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First-time buyers turn back on parental help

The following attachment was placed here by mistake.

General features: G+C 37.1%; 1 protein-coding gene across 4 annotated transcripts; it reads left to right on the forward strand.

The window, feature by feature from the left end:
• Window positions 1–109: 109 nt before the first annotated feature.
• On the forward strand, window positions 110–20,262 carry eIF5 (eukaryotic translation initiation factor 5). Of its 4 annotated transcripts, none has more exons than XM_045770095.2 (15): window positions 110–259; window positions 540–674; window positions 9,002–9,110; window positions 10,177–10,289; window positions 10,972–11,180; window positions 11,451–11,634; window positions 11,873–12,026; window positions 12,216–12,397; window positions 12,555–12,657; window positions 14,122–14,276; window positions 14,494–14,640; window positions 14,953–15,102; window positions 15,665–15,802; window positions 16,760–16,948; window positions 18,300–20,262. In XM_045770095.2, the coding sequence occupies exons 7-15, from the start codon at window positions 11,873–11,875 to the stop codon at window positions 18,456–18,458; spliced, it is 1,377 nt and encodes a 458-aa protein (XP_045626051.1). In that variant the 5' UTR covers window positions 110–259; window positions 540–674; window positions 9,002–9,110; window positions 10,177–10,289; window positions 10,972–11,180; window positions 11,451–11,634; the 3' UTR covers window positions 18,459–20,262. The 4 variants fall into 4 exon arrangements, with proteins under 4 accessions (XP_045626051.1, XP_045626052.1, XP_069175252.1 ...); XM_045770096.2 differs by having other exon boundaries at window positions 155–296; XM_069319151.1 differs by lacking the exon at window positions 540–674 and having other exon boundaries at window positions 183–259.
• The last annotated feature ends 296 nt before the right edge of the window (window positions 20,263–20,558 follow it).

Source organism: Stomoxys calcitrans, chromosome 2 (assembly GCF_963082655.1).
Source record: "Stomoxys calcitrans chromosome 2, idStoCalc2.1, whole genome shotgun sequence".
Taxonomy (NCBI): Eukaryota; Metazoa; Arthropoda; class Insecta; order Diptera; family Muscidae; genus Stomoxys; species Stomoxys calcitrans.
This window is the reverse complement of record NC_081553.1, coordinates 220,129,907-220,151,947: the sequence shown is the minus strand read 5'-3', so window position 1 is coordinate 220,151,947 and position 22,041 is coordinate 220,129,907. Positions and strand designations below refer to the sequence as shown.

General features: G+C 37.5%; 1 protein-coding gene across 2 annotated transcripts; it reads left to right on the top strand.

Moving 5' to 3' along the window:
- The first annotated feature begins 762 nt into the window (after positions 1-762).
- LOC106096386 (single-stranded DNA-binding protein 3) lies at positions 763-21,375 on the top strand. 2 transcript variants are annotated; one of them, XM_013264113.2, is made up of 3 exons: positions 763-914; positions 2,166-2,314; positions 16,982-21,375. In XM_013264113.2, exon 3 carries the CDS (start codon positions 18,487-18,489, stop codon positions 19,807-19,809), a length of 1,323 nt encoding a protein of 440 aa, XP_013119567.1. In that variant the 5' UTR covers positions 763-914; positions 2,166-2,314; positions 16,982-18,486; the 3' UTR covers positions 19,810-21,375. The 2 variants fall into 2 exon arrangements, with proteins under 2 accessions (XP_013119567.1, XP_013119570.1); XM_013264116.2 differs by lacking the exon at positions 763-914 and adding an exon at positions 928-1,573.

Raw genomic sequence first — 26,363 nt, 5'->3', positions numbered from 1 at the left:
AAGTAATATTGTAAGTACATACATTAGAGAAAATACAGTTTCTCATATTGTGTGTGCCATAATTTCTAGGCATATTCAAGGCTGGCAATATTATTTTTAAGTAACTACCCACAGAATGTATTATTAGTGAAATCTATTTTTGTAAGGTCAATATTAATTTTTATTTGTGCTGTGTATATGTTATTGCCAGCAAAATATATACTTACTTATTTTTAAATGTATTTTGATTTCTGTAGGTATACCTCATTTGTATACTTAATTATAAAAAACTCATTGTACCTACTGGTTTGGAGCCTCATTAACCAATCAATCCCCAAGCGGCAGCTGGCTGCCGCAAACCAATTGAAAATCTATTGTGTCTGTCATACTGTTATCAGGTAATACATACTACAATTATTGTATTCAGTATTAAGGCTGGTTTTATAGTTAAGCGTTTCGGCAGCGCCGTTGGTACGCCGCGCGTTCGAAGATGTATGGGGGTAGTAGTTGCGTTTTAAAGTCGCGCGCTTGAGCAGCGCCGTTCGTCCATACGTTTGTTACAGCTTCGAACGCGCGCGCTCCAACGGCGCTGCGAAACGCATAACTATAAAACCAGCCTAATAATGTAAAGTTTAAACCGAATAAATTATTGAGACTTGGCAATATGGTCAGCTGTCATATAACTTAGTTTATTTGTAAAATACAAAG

More and more first-time buyers in Britain are choosing not to turn to their parents for help purchasing their first property, a new report reveals.Figures from bank Abbey show that just 9.7 per cent of first-time buyers expect to get financial help from their parents when they buy a home, down from 23 per cent at the same time last year.The number of first-time buyers expecting their parents to act as a guarantor for their mortgage has also fallen from 12 per cent to seven per cent over the past year.According to the Abbey First-Time Buyer index, the trend for buying a first home as part of a couple or with a group of friends or relatives is continuing, with affordability constraints forcing more buyers to team up to purchase their first house.Abbey head of mortgages, Nici Audhlam-Gardiner, commented: "The decline in the number of potential homeowners relying on their parents is a positive indication that first-time buyers are finding alternative ways of funding their homes. Certainly part of this is due to the rise in the number of mortgage providers offering better solutions to suit the needs of would-be homeowners."As first-time buyers continue to struggle with issues of affordability and steeper mortgages, figures from building society Nationwide show that house prices rose by 10.2 per cent over the year to February 2007, with an average home now costing £174,706.

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